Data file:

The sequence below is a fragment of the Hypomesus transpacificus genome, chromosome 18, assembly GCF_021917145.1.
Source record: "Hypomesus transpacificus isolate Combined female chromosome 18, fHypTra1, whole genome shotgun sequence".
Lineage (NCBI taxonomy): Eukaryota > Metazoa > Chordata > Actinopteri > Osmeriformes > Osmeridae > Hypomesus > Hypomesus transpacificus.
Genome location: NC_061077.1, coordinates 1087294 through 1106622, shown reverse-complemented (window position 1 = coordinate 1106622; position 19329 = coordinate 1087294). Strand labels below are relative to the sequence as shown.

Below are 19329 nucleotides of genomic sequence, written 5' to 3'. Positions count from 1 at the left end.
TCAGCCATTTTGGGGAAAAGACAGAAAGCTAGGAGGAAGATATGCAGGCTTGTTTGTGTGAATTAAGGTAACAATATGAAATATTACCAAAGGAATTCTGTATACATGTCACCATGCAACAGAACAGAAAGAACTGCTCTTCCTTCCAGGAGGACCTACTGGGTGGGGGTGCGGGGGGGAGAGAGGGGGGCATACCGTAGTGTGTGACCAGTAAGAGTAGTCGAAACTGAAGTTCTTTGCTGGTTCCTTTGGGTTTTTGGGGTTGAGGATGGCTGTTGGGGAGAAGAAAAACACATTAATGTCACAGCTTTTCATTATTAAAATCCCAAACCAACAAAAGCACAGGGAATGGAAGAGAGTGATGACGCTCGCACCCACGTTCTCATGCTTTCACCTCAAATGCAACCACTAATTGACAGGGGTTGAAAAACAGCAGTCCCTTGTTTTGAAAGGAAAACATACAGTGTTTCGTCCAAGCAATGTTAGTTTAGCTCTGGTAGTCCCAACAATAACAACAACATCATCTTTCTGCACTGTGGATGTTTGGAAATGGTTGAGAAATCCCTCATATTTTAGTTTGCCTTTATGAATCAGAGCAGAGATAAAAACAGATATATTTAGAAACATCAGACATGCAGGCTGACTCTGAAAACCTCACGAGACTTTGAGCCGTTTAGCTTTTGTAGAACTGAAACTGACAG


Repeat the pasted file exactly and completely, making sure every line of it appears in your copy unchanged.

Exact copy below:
The sequence below is a fragment of the Hypomesus transpacificus genome, chromosome 18, assembly GCF_021917145.1.
Source record: "Hypomesus transpacificus isolate Combined female chromosome 18, fHypTra1, whole genome shotgun sequence".
Lineage (NCBI taxonomy): Eukaryota > Metazoa > Chordata > Actinopteri > Osmeriformes > Osmeridae > Hypomesus > Hypomesus transpacificus.
Genome location: NC_061077.1, coordinates 1087294 through 1106622, shown reverse-complemented (window position 1 = coordinate 1106622; position 19329 = coordinate 1087294). Strand labels below are relative to the sequence as shown.

Below are 19329 nucleotides of genomic sequence, written 5' to 3'. Positions count from 1 at the left end.
TCAGCCATTTTGGGGAAAAGACAGAAAGCTAGGAGGAAGATATGCAGGCTTGTTTGTGTGAATTAAGGTAACAATATGAAATATTACCAAAGGAATTCTGTATACATGTCACCATGCAACAGAACAGAAAGAACTGCTCTTCCTTCCAGGAGGACCTACTGGGTGGGGGTGCGGGGGGGAGAGAGGGGGGCATACCGTAGTGTGTGACCAGTAAGAGTAGTCGAAACTGAAGTTCTTTGCTGGTTCCTTTGGGTTTTTGGGGTTGAGGATGGCTGTTGGGGAGAAGAAAAACACATTAATGTCACAGCTTTTCATTATTAAAATCCCAAACCAACAAAAGCACAGGGAATGGAAGAGAGTGATGACGCTCGCACCCACGTTCTCATGCTTTCACCTCAAATGCAACCACTAATTGACAGGGGTTGAAAAACAGCAGTCCCTTGTTTTGAAAGGAAAACATACAGTGTTTCGTCCAAGCAATGTTAGTTTAGCTCTGGTAGTCCCAACAATAACAACAACATCATCTTTCTGCACTGTGGATGTTTGGAAATGGTTGAGAAATCCCTCATATTTTAGTTTGCCTTTATGAATCAGAGCAGAGATAAAAACAGATATATTTAGAAACATCAGACATGCAGGCTGACTCTGAAAACCTCACGAGACTTTGAGCCGTTTAGCTTTTGTAGAACTGAAACTGACAG